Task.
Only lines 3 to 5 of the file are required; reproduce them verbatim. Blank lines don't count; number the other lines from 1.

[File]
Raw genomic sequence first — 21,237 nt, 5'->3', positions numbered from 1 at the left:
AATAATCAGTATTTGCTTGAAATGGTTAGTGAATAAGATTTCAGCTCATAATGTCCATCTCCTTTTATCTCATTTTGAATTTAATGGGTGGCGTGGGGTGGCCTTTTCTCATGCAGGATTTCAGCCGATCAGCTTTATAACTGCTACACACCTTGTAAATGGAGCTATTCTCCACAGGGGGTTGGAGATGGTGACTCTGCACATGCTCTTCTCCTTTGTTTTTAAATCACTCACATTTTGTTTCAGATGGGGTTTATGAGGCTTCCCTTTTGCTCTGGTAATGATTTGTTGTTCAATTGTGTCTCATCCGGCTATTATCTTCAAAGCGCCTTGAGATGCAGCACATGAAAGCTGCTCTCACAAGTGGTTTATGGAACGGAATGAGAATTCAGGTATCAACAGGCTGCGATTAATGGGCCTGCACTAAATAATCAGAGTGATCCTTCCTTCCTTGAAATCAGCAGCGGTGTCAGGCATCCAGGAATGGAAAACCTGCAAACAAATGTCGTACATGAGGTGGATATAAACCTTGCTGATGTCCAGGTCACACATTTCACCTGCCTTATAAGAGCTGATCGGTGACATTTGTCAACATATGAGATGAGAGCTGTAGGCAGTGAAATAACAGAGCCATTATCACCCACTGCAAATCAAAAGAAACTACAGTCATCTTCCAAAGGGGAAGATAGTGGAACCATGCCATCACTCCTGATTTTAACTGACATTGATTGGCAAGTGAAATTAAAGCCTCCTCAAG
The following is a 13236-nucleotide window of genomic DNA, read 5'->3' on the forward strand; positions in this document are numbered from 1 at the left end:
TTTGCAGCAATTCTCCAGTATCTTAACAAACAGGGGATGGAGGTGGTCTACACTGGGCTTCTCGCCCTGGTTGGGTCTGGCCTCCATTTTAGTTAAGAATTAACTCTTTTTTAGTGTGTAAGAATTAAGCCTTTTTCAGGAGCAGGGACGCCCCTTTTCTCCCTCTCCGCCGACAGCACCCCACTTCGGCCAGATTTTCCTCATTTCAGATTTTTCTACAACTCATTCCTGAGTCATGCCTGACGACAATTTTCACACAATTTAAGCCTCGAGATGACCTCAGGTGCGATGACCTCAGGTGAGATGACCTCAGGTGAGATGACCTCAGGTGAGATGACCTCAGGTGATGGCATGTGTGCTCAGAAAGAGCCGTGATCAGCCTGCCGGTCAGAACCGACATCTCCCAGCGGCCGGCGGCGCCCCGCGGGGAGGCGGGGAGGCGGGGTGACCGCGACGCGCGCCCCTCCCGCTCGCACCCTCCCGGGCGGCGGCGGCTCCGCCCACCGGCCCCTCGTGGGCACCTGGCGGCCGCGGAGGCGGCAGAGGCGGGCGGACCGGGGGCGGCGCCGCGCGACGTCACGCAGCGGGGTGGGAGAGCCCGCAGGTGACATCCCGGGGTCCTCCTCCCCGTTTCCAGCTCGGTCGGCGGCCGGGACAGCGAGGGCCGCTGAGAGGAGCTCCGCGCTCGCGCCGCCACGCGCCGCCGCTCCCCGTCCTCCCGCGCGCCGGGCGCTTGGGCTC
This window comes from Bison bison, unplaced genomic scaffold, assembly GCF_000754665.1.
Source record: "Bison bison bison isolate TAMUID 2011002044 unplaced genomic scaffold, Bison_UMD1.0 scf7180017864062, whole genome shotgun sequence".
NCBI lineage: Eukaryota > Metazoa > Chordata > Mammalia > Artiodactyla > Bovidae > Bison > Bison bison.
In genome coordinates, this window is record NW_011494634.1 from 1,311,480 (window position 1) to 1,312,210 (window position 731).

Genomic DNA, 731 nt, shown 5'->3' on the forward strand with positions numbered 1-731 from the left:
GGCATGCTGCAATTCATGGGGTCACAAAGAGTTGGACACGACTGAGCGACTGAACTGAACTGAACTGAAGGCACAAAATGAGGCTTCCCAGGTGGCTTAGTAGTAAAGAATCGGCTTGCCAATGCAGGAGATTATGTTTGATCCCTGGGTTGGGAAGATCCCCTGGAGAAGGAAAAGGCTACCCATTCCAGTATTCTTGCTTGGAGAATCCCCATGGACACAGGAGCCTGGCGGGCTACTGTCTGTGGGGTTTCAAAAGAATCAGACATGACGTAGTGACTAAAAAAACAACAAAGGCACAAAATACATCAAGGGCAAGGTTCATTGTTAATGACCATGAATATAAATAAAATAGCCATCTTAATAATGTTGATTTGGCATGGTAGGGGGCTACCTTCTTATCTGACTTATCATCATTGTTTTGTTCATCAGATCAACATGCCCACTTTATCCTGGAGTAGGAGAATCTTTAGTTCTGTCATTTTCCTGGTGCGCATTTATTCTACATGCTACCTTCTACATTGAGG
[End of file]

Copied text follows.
The following is a 13236-nucleotide window of genomic DNA, read 5'->3' on the forward strand; positions in this document are numbered from 1 at the left end:
TTTGCAGCAATTCTCCAGTATCTTAACAAACAGGGGATGGAGGTGGTCTACACTGGGCTTCTCGCCCTGGTTGGGTCTGGCCTCCATTTTAGTTAAGAATTAACTCTTTTTTAGTGTGTAAGAATTAAGCCTTTTTCAGGAGCAGGGACGCCCCTTTTCTCCCTCTCCGCCGACAGCACCCCACTTCGGCCAGATTTTCCTCATTTCAGATTTTTCTACAACTCATTCCTGAGTCATGCCTGACGACAATTTTCACACAATTTAAGCCTCGAGATGACCTCAGGTGCGATGACCTCAGGTGAGATGACCTCAGGTGAGATGACCTCAGGTGAGATGACCTCAGGTGATGGCATGTGTGCTCAGAAAGAGCCGTGATCAGCCTGCCGGTCAGAACCGACATCTCCCAGCGGCCGGCGGCGCCCCGCGGGGAGGCGGGGAGGCGGGGTGACCGCGACGCGCGCCCCTCCCGCTCGCACCCTCCCGGGCGGCGGCGGCTCCGCCCACCGGCCCCTCGTGGGCACCTGGCGGCCGCGGAGGCGGCAGAGGCGGGCGGACCGGGGGCGGCGCCGCGCGACGTCACGCAGCGGGGTGGGAGAGCCCGCAGGTGACATCCCGGGGTCCTCCTCCCCGTTTCCAGCTCGGTCGGCGGCCGGGACAGCGAGGGCCGCTGAGAGGAGCTCCGCGCTCGCGCCGCCACGCGCCGCCGCTCCCCGTCCTCCCGCGCGCCGGGCGCTTGGGCTC
This window comes from Bison bison, unplaced genomic scaffold, assembly GCF_000754665.1.